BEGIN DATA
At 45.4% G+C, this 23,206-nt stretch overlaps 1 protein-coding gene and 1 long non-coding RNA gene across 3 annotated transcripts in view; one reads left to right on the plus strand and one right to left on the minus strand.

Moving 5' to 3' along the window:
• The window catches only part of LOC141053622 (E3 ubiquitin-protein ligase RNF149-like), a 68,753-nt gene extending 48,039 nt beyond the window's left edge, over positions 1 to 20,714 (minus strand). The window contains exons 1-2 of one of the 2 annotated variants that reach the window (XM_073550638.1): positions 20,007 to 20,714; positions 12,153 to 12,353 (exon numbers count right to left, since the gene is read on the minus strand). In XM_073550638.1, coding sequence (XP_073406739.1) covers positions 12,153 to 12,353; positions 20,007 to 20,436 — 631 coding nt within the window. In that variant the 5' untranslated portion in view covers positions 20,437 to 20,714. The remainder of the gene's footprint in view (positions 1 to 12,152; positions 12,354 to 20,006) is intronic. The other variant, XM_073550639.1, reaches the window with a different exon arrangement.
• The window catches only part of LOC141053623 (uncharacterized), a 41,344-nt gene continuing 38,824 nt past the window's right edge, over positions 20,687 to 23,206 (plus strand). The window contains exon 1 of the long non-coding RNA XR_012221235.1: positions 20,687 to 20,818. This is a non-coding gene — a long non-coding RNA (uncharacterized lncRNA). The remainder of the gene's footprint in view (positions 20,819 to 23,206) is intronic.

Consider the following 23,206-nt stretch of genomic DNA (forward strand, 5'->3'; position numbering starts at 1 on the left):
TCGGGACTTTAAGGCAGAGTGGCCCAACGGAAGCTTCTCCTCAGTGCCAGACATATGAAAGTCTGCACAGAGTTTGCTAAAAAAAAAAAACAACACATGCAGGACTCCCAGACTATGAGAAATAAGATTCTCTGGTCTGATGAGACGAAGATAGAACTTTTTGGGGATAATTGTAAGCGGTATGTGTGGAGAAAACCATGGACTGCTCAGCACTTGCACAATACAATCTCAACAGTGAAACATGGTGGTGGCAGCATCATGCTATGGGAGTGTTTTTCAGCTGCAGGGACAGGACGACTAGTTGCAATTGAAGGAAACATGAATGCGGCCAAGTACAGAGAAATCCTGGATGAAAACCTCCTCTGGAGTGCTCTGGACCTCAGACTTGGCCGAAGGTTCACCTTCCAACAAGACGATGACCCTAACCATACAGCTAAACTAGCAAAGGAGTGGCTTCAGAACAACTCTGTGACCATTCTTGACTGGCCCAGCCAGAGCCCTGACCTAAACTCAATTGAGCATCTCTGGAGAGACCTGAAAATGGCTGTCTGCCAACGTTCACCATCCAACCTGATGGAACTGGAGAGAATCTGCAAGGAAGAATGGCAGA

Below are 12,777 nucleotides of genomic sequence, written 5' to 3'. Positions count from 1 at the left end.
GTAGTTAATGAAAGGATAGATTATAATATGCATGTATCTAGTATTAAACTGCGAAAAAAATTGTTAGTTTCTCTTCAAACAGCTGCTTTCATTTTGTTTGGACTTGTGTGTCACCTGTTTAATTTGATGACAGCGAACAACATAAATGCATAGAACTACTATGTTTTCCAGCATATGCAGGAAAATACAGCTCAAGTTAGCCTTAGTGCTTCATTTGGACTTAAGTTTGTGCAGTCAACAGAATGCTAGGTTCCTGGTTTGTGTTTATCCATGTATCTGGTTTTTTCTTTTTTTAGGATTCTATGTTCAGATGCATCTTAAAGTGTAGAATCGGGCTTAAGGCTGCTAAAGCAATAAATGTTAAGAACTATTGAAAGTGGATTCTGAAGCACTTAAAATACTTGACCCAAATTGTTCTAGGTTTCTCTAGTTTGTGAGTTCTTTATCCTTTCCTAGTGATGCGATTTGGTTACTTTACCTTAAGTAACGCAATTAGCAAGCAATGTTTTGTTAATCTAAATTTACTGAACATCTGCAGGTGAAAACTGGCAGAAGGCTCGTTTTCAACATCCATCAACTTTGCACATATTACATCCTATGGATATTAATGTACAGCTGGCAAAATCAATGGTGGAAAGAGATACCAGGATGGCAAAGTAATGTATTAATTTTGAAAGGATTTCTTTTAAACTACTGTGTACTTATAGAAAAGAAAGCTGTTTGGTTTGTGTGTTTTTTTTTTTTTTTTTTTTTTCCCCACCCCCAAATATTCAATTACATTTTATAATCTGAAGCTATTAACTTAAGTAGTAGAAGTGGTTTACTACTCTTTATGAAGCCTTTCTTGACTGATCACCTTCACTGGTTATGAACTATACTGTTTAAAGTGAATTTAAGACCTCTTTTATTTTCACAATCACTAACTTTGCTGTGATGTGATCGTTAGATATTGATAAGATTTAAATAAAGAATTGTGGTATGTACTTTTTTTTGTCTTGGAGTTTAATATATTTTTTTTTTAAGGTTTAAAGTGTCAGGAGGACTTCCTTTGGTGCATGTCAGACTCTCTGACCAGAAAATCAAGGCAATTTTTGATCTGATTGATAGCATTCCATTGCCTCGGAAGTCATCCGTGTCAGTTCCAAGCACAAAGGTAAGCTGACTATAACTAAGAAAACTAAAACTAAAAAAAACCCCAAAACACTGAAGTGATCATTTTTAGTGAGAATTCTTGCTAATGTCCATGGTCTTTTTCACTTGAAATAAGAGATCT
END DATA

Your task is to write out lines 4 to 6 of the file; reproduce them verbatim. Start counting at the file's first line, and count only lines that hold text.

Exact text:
• The window catches only part of LOC141053623 (uncharacterized), a 41,344-nt gene continuing 38,824 nt past the window's right edge, over positions 20,687 to 23,206 (plus strand). The window contains exon 1 of the long non-coding RNA XR_012221235.1: positions 20,687 to 20,818. This is a non-coding gene — a long non-coding RNA (uncharacterized lncRNA). The remainder of the gene's footprint in view (positions 20,819 to 23,206) is intronic.

Consider the following 23,206-nt stretch of genomic DNA (forward strand, 5'->3'; position numbering starts at 1 on the left):
TCGGGACTTTAAGGCAGAGTGGCCCAACGGAAGCTTCTCCTCAGTGCCAGACATATGAAAGTCTGCACAGAGTTTGCTAAAAAAAAAAAACAACACATGCAGGACTCCCAGACTATGAGAAATAAGATTCTCTGGTCTGATGAGACGAAGATAGAACTTTTTGGGGATAATTGTAAGCGGTATGTGTGGAGAAAACCATGGACTGCTCAGCACTTGCACAATACAATCTCAACAGTGAAACATGGTGGTGGCAGCATCATGCTATGGGAGTGTTTTTCAGCTGCAGGGACAGGACGACTAGTTGCAATTGAAGGAAACATGAATGCGGCCAAGTACAGAGAAATCCTGGATGAAAACCTCCTCTGGAGTGCTCTGGACCTCAGACTTGGCCGAAGGTTCACCTTCCAACAAGACGATGACCCTAACCATACAGCTAAACTAGCAAAGGAGTGGCTTCAGAACAACTCTGTGACCATTCTTGACTGGCCCAGCCAGAGCCCTGACCTAAACTCAATTGAGCATCTCTGGAGAGACCTGAAAATGGCTGTCTGCCAACGTTCACCATCCAACCTGATGGAACTGGAGAGAATCTGCAAGGAAGAATGGCAGA